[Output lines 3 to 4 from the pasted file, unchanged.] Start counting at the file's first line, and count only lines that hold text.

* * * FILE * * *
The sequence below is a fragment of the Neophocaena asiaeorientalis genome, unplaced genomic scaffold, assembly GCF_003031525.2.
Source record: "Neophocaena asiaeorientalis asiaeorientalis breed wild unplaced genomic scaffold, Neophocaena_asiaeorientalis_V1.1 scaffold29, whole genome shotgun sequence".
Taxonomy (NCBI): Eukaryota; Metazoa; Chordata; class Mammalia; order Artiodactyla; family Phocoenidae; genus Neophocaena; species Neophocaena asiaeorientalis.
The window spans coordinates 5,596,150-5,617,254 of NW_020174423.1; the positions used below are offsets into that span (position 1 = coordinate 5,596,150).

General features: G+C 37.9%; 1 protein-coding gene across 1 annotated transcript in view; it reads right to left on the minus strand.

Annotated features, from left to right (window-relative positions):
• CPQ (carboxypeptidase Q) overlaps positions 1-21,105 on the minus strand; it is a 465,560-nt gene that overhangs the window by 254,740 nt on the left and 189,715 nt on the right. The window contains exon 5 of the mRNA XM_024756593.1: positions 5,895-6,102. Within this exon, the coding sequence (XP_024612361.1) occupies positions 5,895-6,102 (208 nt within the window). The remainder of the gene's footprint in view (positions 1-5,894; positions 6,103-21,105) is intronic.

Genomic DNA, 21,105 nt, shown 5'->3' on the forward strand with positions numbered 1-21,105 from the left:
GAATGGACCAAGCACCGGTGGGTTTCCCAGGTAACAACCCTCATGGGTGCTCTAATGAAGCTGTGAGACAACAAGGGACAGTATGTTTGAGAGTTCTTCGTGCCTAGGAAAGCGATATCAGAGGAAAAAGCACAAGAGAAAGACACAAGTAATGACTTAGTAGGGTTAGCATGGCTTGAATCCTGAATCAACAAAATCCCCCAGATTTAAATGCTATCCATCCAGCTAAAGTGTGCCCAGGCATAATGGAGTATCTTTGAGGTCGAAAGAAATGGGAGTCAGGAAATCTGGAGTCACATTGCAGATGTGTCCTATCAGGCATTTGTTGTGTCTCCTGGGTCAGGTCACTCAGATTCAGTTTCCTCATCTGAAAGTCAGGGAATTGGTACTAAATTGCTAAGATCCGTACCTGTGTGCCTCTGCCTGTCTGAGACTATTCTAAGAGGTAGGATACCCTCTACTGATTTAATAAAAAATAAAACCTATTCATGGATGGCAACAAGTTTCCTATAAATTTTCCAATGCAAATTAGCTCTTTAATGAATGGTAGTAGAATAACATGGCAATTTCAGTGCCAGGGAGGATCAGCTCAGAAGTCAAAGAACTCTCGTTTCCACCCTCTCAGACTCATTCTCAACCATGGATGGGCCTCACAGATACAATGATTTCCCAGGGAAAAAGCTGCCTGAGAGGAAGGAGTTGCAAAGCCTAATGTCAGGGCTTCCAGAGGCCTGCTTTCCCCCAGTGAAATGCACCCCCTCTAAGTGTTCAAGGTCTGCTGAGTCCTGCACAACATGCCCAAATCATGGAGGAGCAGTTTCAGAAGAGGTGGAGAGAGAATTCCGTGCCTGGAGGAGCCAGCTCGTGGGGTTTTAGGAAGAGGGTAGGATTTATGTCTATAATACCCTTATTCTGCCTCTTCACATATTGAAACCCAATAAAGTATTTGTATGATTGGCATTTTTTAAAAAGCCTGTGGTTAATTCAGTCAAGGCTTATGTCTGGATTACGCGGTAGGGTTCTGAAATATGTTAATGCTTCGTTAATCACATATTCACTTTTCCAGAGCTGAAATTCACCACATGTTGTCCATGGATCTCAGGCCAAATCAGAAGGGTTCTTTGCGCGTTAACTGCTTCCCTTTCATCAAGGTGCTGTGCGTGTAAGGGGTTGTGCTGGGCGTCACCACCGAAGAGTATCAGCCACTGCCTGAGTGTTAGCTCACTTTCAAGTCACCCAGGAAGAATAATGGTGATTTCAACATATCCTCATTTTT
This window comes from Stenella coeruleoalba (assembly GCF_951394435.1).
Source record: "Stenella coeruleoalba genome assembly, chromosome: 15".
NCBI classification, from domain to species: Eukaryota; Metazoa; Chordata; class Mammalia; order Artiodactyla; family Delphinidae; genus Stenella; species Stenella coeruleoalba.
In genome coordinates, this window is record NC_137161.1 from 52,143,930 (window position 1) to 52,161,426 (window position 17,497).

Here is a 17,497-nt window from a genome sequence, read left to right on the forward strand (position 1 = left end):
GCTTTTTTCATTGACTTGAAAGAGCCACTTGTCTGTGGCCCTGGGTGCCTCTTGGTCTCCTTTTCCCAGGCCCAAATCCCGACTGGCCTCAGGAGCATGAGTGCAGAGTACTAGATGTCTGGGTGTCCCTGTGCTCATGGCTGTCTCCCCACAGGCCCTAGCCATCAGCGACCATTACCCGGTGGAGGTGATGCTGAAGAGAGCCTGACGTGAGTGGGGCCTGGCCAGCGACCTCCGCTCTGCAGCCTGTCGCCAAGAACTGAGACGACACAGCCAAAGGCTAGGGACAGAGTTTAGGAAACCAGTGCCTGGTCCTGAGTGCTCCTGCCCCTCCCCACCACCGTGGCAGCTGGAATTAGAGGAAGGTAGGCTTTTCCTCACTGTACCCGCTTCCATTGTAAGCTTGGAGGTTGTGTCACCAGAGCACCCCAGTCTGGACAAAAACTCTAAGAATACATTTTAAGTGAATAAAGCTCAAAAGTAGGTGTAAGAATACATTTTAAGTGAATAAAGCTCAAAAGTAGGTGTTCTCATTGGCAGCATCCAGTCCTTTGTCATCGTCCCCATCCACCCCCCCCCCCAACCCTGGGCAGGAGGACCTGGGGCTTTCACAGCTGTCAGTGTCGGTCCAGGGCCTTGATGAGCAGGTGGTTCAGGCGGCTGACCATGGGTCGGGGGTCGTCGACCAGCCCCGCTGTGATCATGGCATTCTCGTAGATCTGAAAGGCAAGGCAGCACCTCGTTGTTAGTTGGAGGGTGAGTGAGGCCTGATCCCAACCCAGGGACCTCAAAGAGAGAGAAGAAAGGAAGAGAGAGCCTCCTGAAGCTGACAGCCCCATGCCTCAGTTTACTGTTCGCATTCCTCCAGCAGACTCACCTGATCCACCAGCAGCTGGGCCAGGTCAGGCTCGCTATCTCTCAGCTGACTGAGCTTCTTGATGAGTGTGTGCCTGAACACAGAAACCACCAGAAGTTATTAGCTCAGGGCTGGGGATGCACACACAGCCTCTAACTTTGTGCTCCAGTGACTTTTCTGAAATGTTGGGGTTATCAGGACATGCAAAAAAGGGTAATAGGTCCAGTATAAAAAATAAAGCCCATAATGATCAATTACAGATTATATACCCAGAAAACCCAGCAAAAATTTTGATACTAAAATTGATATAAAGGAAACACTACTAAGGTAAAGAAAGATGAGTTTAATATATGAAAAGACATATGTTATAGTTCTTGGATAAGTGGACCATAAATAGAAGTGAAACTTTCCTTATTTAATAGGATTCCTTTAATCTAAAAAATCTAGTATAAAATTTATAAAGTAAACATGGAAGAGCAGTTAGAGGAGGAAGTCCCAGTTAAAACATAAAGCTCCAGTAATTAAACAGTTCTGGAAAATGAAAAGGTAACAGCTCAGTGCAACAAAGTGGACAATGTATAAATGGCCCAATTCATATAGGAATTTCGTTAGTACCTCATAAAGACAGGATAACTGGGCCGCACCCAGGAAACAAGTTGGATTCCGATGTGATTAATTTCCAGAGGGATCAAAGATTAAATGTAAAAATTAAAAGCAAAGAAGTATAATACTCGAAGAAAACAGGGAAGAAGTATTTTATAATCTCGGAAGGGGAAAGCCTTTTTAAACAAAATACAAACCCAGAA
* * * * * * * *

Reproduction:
Taxonomy (NCBI): Eukaryota; Metazoa; Chordata; class Mammalia; order Artiodactyla; family Phocoenidae; genus Neophocaena; species Neophocaena asiaeorientalis.
The window spans coordinates 5,596,150-5,617,254 of NW_020174423.1; the positions used below are offsets into that span (position 1 = coordinate 5,596,150).